36,000 Cancer Patients Denied Their Last Wish To Die At Home

**Macmillan Cancer Support calls on the Government to make social care free for everyone at the end of life**

Almost three quarters of cancer patients in England who die in hospital beds wanted to die at home1, an estimated 36,000 people each year, according to new figures released today by Macmillan Cancer Support.

Analysis from a recent national survey of bereaved relatives and carers reveals that for cancer patients last year, care in hospitals was often subpar to the care received at home. Of those who died at home, 63% rated the overall quality of care received as excellent or outstanding, compared to only 37% of those who died in hospitals.2

Furthermore, it was reported that over two out of five (41%) people with terminal cancer were not always treated with dignity and respect by hospital doctors during their last hospital admission.

Existing Macmillan research reveals that the vast majority of health professionals (96%)3 agree that access to social care services is crucial for keeping people out of hospital. However two years after the Palliative Care Funding Review (PCFR) recommended that social care should be free for those at the end of life4,  thousands of cancer patients are still spending their last remaining days and hours on a hospital ward.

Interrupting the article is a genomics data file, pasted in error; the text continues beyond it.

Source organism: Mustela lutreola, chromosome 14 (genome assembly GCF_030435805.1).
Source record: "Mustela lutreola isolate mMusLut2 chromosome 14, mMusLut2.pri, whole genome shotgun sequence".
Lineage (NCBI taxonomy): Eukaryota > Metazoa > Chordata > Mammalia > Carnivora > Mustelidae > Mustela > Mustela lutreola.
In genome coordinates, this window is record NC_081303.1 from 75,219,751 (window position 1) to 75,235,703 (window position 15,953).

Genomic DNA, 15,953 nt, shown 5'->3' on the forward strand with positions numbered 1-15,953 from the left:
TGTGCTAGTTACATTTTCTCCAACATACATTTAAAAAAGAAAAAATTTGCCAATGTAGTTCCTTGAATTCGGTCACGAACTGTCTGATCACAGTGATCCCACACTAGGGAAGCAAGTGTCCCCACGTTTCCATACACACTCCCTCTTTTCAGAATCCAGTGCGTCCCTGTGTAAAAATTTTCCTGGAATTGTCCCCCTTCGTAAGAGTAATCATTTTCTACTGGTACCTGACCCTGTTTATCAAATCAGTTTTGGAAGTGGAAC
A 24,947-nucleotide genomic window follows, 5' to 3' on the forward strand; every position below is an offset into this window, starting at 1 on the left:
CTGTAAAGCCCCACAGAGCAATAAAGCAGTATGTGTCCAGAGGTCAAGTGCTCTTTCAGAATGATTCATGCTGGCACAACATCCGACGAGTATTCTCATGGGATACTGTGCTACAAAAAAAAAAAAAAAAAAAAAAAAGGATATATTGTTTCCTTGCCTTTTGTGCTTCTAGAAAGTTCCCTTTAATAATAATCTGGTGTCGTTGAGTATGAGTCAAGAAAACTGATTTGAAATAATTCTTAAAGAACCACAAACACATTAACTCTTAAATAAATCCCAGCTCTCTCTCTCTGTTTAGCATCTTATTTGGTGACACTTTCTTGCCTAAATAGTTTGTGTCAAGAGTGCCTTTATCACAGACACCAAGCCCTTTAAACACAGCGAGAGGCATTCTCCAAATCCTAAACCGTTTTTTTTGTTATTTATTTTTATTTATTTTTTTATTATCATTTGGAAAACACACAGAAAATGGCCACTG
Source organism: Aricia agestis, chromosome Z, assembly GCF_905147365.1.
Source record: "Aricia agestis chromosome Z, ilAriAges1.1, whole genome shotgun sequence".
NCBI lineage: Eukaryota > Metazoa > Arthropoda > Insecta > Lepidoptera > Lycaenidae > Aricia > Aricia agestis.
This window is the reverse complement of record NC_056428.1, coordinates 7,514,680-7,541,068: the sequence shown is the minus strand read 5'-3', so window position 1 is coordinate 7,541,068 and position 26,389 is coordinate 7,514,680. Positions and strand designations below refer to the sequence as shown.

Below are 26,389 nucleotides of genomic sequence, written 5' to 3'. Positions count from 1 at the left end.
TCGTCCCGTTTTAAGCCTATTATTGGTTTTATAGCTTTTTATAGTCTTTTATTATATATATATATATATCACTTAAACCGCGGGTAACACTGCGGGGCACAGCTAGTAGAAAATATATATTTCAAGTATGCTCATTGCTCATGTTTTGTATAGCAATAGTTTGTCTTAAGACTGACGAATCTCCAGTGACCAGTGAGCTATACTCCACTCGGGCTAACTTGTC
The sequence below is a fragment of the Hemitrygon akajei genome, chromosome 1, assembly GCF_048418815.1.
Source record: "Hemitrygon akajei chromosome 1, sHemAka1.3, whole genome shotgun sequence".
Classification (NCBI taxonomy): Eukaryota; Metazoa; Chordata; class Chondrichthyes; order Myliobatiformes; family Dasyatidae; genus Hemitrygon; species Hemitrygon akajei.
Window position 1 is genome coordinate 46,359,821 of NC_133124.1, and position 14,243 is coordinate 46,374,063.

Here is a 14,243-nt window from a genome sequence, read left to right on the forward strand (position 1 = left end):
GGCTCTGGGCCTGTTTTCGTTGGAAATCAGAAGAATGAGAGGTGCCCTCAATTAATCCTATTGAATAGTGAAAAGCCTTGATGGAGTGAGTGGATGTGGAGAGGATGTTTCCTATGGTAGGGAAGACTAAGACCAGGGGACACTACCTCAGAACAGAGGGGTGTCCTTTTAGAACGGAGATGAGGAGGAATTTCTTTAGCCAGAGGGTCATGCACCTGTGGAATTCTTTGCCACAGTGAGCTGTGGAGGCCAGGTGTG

Today Macmillan launches a new report, Time to choose, which sets out new recommendations for improving choice at end of life for cancer patients. It also calls on the Government to make social care free for everyone in the last weeks of life before the end of this Parliament in 2015.

Lacey Phillips, 31 from Newcastle-upon-Tyne, cared for her father who died of head and neck cancer in 2012, she says:

‘Nobody explicitly told my dad he was at the end of his life, or explained what might be available in terms of support. We would have liked to have been given more options on his care – what they could do, what he was entitled to, or what potential costs might be involved. We would all have preferred him to die either at home or in a hospice, where he would have felt more comfortable.’

Ciarán Devane, Chief Executive of Macmillan Cancer Support, says:

‘As the Government makes up its mind about whether to fund and implement free social care at the end of life, thousands of people with terminal cancer are being left to die in hospital beds against their wishes.

‘This is putting an unnecessary strain on our A&E departments because people are not getting access to social care for themselves or for their carers which would enable them to be cared for in the comfort of their own home.

‘It’s simply not good enough to pay lip service to this issue – we need to see action. If the Government wants the NHS to deliver world-class care at the end of life in the UK, it needs to start by giving people a real choice about where they die.’















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